Then, when F1 is pressed for any node except for Conext1 and Context2, the Topic is shown. However, when the node's text is Context1, Topic1 is shown and when the node's text is Context2, Topic2 is shown.

What's more interesting, the case of TreeView imposes that binding-contexts for controls are matched not only by the context name but, when there's no binding-context defined for selected node's text, the engine tries to find a context for selected node's parent, then for it's parent and so on.

This correctly handles a common scenario where a node name is fixed and set from within the code (e.g. Clients) but it's subnodes come from the database and thus their names are dynamic while the mapping expects a static, fixed set of names provided in a mapping file. In this scenario the same context will be assigned to Clients and all its subnodes (assuming that no specific binding context is assigned to subnodes).

There can be arbitrarily many of these additional binding-contexts for a control.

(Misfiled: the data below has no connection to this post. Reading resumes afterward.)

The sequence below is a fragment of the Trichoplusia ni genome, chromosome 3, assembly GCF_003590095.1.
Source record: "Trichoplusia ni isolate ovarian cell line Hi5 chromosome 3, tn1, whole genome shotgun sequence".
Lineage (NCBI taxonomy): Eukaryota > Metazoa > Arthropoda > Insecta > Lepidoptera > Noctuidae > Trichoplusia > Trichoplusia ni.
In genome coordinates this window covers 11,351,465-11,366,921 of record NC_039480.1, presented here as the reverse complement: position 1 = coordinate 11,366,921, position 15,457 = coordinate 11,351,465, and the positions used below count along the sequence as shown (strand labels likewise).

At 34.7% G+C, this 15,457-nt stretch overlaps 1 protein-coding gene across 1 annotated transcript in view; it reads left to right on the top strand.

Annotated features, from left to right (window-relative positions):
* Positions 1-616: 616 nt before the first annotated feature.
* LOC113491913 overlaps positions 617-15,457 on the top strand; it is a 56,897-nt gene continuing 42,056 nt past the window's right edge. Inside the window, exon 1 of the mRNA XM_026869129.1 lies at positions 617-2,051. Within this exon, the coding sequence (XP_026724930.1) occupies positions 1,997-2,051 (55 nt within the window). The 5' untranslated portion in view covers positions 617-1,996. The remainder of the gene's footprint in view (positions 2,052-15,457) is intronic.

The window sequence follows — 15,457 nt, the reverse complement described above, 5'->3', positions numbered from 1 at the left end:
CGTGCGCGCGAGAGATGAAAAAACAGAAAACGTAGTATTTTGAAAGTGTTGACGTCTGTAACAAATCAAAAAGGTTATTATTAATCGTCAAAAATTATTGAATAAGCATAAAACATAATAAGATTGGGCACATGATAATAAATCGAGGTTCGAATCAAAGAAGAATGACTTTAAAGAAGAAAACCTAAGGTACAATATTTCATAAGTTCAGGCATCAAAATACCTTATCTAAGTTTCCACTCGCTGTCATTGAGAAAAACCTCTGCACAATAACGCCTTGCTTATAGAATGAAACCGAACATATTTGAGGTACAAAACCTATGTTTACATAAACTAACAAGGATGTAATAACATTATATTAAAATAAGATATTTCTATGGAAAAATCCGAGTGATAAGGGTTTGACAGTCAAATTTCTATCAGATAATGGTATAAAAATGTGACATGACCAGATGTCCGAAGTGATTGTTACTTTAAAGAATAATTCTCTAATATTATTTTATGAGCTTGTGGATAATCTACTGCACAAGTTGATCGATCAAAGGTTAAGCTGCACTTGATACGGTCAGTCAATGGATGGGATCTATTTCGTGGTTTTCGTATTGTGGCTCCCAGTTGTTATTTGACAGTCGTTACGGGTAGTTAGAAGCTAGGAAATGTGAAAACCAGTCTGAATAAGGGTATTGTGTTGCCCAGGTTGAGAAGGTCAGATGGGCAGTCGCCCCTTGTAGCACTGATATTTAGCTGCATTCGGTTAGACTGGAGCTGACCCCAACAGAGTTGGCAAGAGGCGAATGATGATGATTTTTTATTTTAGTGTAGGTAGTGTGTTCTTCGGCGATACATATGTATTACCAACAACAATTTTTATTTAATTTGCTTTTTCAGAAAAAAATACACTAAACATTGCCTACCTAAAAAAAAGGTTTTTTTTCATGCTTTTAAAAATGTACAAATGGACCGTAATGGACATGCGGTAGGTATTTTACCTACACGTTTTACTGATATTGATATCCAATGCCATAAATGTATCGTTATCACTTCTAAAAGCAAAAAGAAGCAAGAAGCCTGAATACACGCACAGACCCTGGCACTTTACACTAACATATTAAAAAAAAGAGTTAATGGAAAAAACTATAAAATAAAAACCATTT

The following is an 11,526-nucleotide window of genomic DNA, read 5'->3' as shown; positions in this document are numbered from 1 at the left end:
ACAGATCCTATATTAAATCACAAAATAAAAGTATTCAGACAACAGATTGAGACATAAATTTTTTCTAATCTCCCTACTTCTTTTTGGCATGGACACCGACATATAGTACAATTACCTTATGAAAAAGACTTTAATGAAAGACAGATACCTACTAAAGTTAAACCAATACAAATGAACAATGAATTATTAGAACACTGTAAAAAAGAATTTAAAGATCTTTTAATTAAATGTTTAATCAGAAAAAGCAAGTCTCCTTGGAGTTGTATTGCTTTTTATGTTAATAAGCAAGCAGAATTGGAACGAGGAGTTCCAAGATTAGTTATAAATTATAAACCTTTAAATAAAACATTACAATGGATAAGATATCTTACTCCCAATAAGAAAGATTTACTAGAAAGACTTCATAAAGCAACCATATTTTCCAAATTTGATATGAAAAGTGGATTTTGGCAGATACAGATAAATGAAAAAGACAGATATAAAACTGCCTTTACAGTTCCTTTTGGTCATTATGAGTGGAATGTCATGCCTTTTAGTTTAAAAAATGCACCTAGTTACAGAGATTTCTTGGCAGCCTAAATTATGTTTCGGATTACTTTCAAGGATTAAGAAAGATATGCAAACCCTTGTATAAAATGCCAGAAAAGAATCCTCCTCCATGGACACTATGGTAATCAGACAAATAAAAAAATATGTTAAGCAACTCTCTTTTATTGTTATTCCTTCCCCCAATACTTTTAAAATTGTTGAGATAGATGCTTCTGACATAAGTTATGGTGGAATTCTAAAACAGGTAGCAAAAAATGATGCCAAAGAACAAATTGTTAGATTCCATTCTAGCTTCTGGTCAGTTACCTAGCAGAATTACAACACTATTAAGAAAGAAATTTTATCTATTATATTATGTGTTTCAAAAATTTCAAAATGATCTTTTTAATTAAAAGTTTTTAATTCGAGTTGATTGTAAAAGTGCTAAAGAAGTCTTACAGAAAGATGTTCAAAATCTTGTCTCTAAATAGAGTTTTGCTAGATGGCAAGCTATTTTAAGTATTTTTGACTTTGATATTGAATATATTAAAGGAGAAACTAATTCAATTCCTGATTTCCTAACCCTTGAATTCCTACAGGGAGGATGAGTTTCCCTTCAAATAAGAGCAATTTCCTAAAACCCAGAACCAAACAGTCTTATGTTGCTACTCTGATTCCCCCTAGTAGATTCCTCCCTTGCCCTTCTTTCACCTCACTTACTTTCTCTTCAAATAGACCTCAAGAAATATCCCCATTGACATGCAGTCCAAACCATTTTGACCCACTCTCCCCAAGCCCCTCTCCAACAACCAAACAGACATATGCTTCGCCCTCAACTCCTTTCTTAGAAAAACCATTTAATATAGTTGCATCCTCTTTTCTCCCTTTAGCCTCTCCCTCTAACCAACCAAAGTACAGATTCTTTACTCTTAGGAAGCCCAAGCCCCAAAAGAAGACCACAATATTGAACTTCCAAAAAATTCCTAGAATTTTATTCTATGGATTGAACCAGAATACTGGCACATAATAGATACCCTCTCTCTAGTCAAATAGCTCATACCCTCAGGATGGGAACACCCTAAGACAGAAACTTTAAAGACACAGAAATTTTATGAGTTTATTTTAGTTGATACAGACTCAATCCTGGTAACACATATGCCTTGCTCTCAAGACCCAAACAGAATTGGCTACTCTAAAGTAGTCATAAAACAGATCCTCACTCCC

As you can see in above code excerpt, the binding context for a ListView is determined by the item's Tag type but note also that this can be easily adopted to specific needs.

And how is the additional binding-context provided within the instrumentation mechanism?

Well, you just provide a topic mapping for the control as usual and then click "+" next to "Context" listbox.

The context's name is retrieved automatically from the application automatically and you just provide a topic mapping for it. You can also remove a context when it's not required anymore.


That's it. The new implementation just extends the former one which means that it should work correctly with help.mapping files generated with previous version of the library. When you compile the new source code, you would be able to extend the topic mapping with additional binding-contexts which will further refine the assignment of help topics to application's controls.

Feel free to use the code without any explicit permission. Leave a comment if you like this approach.


Hem Chandra Padhalni said...

Nice Article, However Can i use this whole concept of Context sensitive help in WPF applications, if yes what all changes i need to do?

Mike said...

Anybody worked out how to do the same when the focus is in gridview cells?